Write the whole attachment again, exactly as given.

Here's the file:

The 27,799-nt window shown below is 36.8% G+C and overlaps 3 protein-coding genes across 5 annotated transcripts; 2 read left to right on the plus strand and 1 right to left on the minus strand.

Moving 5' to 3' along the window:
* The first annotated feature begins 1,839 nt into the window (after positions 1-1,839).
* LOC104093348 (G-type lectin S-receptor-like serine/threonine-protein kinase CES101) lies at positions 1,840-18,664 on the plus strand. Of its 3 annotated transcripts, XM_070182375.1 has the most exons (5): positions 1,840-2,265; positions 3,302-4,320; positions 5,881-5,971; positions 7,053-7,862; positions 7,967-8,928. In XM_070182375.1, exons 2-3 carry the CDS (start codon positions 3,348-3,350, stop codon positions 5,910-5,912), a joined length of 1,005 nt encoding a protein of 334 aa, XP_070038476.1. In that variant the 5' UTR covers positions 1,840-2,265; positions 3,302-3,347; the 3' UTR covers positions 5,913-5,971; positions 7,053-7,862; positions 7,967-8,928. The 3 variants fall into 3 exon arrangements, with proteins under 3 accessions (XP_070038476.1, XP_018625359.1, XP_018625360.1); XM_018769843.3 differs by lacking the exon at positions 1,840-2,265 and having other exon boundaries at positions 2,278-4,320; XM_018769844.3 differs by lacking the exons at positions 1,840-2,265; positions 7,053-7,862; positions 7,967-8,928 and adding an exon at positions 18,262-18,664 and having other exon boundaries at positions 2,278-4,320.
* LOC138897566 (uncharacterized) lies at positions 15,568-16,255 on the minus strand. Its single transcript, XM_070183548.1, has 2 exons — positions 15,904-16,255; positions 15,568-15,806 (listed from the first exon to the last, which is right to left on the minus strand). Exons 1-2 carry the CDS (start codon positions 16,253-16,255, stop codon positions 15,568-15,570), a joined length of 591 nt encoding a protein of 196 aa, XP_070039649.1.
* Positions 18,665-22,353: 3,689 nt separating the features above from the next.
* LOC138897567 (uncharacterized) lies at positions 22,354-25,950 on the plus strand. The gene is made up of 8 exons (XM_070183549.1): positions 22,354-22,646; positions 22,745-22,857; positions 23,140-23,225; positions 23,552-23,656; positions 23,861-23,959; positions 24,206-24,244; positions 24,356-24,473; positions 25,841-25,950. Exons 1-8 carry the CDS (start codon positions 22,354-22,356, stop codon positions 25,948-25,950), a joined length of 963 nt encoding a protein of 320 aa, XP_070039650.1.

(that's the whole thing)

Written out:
The 27,799-nt window shown below is 36.8% G+C and overlaps 3 protein-coding genes across 5 annotated transcripts; 2 read left to right on the plus strand and 1 right to left on the minus strand.

Moving 5' to 3' along the window:
* The first annotated feature begins 1,839 nt into the window (after positions 1-1,839).
* LOC104093348 (G-type lectin S-receptor-like serine/threonine-protein kinase CES101) lies at positions 1,840-18,664 on the plus strand. Of its 3 annotated transcripts, XM_070182375.1 has the most exons (5): positions 1,840-2,265; positions 3,302-4,320; positions 5,881-5,971; positions 7,053-7,862; positions 7,967-8,928. In XM_070182375.1, exons 2-3 carry the CDS (start codon positions 3,348-3,350, stop codon positions 5,910-5,912), a joined length of 1,005 nt encoding a protein of 334 aa, XP_070038476.1. In that variant the 5' UTR covers positions 1,840-2,265; positions 3,302-3,347; the 3' UTR covers positions 5,913-5,971; positions 7,053-7,862; positions 7,967-8,928. The 3 variants fall into 3 exon arrangements, with proteins under 3 accessions (XP_070038476.1, XP_018625359.1, XP_018625360.1); XM_018769843.3 differs by lacking the exon at positions 1,840-2,265 and having other exon boundaries at positions 2,278-4,320; XM_018769844.3 differs by lacking the exons at positions 1,840-2,265; positions 7,053-7,862; positions 7,967-8,928 and adding an exon at positions 18,262-18,664 and having other exon boundaries at positions 2,278-4,320.
* LOC138897566 (uncharacterized) lies at positions 15,568-16,255 on the minus strand. Its single transcript, XM_070183548.1, has 2 exons — positions 15,904-16,255; positions 15,568-15,806 (listed from the first exon to the last, which is right to left on the minus strand). Exons 1-2 carry the CDS (start codon positions 16,253-16,255, stop codon positions 15,568-15,570), a joined length of 591 nt encoding a protein of 196 aa, XP_070039649.1.
* Positions 18,665-22,353: 3,689 nt separating the features above from the next.
* LOC138897567 (uncharacterized) lies at positions 22,354-25,950 on the plus strand. The gene is made up of 8 exons (XM_070183549.1): positions 22,354-22,646; positions 22,745-22,857; positions 23,140-23,225; positions 23,552-23,656; positions 23,861-23,959; positions 24,206-24,244; positions 24,356-24,473; positions 25,841-25,950. Exons 1-8 carry the CDS (start codon positions 22,354-22,356, stop codon positions 25,948-25,950), a joined length of 963 nt encoding a protein of 320 aa, XP_070039650.1.